Students are continuing to learn accuracy strategies as well. To help students read words correctly, they are learning to check the pictures and find the first sound of the unknown word to help them decode. Students are also continuing to learn how important it is to accurately point to words when first learning how to read. Pointing to words helps us focus on each word as we read, which ultimately helps us learn words. As students become better readers, they do not need their finger there to anchor their eyes. At a certain point, students are able to read and track just with their eyes.
Students have learned our last two Daily 5 choices: Listen to Reading and Word Work. For Listen to Reading, students are simply listening to books on CD. We just received 4 I-Pad Minis, so we will also add these to the mix. The hardest part about this choice is really learning how to handle the tools independently. Students had to learn how to put the CD into the CD player, how to push play, how to put the materials away, etc. The same will be true for the I-Pad Minis. I will have to teach students exactly how to listen to reading on that device.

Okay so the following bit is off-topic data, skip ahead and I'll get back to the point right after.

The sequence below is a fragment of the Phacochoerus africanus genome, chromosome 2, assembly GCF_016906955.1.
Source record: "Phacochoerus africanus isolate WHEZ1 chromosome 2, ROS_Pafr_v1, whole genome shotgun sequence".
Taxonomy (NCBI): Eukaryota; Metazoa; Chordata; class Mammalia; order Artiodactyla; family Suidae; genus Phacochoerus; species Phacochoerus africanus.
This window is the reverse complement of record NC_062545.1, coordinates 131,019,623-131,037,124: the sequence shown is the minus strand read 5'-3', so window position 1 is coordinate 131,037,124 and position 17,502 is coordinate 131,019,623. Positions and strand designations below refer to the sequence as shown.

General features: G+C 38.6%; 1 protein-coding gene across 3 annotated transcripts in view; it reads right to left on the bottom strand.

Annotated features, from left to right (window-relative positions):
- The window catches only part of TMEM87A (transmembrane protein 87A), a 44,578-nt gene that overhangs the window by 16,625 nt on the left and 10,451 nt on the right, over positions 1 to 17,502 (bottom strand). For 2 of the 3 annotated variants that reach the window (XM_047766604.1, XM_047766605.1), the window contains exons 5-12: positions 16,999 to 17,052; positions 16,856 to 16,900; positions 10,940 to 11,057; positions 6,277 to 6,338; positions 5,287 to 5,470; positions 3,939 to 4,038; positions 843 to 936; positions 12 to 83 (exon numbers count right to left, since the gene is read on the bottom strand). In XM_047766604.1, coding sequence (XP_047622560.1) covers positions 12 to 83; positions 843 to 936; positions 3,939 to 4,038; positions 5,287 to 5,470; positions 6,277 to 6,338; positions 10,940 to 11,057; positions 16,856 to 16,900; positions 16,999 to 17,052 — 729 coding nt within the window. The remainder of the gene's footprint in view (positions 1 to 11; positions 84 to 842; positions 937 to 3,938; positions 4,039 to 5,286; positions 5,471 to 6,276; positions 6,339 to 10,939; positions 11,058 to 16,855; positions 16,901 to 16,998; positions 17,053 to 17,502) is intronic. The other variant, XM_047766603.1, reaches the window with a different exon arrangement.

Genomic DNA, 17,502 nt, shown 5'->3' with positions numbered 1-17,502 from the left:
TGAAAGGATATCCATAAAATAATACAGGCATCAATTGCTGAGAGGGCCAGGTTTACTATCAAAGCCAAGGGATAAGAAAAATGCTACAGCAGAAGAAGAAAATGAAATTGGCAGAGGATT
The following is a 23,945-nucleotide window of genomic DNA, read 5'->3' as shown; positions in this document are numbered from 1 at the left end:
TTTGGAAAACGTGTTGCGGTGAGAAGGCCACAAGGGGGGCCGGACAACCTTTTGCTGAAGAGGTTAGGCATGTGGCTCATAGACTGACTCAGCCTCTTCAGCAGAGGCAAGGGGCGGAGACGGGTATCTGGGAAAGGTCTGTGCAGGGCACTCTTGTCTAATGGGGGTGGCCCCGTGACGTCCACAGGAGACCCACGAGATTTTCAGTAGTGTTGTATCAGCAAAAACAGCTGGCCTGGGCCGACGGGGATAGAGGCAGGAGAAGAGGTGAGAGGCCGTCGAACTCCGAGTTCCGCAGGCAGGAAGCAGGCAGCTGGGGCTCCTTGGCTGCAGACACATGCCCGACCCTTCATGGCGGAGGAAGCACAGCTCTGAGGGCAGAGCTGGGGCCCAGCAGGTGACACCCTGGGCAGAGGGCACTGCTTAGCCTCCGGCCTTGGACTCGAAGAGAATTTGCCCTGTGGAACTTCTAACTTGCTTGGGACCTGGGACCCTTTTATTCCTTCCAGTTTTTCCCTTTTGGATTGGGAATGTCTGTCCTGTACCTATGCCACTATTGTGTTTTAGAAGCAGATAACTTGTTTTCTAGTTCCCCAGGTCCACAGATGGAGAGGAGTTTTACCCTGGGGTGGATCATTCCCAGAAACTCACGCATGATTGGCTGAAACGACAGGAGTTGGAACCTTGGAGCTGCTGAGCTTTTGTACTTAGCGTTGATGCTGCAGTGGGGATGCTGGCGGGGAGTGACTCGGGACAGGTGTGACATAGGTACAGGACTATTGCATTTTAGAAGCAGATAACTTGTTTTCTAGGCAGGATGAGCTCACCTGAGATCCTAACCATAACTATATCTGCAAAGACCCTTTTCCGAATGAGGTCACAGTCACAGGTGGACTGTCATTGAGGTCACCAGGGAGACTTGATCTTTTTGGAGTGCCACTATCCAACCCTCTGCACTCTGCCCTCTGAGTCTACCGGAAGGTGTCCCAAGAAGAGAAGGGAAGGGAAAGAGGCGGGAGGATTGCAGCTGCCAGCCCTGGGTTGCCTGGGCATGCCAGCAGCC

For Word Work, students have learned how to put words in ABC order. In each of the word work stations, students are placing 10 names in ABC order and then recording their work. Students picked up this concept fairly quickly, and have even learned what to do when there are two words/names that start with the same letter (they look at the 2nd letter). They have learned why this is an important skill, as many real world items are categorized in this way. Here are some pictures from Listen to Reading and Word Work.